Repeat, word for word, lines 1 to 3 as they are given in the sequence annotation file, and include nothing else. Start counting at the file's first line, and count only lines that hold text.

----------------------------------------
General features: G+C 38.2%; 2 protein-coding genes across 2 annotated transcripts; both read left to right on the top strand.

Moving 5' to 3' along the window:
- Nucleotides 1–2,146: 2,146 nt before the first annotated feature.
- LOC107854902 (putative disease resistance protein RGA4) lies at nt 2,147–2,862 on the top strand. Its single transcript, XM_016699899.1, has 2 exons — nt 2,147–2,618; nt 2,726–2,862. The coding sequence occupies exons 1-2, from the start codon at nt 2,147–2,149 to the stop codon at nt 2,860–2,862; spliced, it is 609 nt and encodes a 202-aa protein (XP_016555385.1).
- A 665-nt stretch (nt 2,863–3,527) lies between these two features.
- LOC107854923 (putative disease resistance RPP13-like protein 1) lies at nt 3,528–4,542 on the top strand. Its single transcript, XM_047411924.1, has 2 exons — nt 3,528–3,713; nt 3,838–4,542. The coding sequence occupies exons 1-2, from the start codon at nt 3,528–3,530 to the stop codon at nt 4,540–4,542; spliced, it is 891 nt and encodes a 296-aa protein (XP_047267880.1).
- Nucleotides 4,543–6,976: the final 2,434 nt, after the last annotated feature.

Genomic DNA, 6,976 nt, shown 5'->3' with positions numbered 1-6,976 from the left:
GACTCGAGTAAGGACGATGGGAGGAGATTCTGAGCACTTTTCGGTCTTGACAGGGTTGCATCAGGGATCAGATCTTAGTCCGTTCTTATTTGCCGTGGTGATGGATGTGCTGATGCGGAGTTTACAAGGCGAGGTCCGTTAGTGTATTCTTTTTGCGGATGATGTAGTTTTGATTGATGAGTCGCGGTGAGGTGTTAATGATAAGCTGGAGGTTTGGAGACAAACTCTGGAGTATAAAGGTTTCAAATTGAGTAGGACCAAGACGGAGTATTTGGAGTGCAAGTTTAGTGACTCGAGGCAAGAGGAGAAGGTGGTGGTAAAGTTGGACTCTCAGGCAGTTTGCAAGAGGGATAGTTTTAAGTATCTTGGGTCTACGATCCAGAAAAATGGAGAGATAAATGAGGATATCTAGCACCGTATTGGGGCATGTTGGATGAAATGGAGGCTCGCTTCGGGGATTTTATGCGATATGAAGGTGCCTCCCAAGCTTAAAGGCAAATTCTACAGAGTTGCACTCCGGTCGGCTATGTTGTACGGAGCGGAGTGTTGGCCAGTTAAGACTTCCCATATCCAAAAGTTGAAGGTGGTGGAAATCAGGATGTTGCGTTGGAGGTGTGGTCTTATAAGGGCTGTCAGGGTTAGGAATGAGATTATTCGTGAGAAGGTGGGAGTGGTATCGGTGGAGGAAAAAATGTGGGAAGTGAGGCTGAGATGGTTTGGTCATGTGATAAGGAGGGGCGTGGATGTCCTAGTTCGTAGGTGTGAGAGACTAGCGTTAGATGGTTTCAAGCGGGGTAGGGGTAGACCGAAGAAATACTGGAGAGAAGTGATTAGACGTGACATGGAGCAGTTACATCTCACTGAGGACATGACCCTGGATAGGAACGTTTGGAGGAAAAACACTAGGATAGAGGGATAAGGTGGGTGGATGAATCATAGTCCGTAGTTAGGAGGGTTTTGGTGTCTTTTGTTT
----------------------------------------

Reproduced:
General features: G+C 38.2%; 2 protein-coding genes across 2 annotated transcripts; both read left to right on the top strand.

Moving 5' to 3' along the window:
- Nucleotides 1–2,146: 2,146 nt before the first annotated feature.